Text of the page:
Ryan Mac, Joseph Bernstein / Buzzfeed News
Ryan Mac, Joseph Bernstein / Buzzfeed News
U.S., UK and Australian Officials Will Ask Facebook CEO to Delay Plans for End-to-End Messaging Encryption, New Data Sharing Between U.S. and UK Law Enforcement Slated for Announcement
Attorney General Bill Barr, along with officials from the United Kingdom and Australia, will publish an open letter, dated October 4, to Facebook CEO Mark Zuckerberg, asking the company to delay plans for end-to-end encryption across its messaging services until it can guarantee the added privacy does not reduce public safety. The letter is slated to be released at the same time as an announcement of a new data-sharing agreement between law enforcement in the US and the UK. The other signatories to the letter include UK Home Secretary Priti Patel, US Secretary of Homeland Security Kevin McAleenan, and Australian Minister for Home Affairs Peter Dutton. The letter raises concerns that Facebook’s plan to build end-to-end encryption into its messaging apps will prevent law enforcement agencies from finding illegal activity conducted through Facebook, including child sexual exploitation, terrorism, and election meddling. It asks Facebook to let aw enforcement gain access to illegal content in a manageable format, and by consulting with governments ahead of time to ensure the changes will allow this access. Reuters separately reported that the new pact between the U.S. and the UK would fast track requests from law enforcement to technology companies for information about the communications of terrorists and child abusers.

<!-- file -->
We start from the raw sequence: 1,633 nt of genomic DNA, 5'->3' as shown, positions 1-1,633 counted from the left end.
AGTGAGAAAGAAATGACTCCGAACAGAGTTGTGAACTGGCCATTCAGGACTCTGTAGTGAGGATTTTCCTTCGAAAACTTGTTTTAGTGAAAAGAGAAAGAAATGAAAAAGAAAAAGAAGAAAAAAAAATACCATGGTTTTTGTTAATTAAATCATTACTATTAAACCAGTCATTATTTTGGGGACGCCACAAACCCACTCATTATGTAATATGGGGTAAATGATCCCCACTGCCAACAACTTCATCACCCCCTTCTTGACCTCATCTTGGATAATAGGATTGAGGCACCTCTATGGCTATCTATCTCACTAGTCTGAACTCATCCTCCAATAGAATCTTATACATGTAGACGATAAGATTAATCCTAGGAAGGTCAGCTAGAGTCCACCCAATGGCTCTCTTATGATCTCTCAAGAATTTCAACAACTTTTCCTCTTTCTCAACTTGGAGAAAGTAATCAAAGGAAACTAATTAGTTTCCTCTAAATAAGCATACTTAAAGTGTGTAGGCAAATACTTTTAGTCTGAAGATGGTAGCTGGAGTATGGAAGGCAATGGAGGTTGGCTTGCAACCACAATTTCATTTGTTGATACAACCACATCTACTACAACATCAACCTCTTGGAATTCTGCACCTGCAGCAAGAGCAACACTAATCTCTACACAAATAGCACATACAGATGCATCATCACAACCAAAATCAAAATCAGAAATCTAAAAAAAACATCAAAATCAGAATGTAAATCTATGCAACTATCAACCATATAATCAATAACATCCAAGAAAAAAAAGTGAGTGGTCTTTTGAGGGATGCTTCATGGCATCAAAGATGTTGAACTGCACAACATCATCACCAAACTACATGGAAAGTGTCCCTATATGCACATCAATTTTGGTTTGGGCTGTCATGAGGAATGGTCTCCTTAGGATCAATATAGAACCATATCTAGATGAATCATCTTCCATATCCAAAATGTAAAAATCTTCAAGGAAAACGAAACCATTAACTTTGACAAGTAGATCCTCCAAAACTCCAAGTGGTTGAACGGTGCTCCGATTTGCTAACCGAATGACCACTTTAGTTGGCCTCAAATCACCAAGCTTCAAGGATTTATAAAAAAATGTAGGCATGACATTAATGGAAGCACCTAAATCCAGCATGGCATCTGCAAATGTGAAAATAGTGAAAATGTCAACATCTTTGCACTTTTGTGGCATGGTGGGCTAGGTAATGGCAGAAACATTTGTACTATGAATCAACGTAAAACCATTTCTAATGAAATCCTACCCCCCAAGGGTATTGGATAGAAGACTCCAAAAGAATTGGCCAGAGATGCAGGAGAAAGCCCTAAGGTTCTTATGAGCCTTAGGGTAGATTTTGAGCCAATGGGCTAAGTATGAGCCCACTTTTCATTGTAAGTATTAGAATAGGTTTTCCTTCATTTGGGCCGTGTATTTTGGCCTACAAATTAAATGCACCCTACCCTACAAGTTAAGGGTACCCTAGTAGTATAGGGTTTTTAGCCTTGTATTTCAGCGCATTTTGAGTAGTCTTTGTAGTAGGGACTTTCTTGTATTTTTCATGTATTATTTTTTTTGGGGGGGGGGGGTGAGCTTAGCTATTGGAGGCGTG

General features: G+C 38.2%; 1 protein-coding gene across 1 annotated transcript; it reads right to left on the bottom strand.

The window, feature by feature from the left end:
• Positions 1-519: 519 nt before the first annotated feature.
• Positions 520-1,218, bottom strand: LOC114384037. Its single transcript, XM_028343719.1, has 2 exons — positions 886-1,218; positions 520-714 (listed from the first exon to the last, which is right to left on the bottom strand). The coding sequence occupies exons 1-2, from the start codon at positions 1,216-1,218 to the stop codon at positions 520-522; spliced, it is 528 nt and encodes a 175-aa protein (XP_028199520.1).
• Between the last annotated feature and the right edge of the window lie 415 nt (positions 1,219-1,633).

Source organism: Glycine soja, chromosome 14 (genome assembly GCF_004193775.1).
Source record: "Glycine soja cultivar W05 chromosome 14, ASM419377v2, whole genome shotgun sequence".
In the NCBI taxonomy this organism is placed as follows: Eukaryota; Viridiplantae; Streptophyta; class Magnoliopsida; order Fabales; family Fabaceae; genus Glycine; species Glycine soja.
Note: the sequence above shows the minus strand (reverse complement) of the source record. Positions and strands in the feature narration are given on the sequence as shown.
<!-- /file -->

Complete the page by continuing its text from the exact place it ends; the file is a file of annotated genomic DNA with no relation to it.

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Tweets:@RMac18 @RMac18 @mikeisaac @alfredwkng @julianbarnes @teddyschleifer @ktbenner @Bing_Chris @donie @willsommer @kevincollier @RMac18 @alfredwkng @nytimes @BrendanBordelon @jank0 @snowden @Bing_Chirs @zackwhittaker @mattblazeMore
Reuters: Exclusive: U.S., UK to sign deal to get data faster from tech firms in security cases
New York Times: Barr Pushes Facebook for Access to WhatsApp Messages
Sydney Morning Herald : US, UK and Australia urge Facebook not to encrypt messages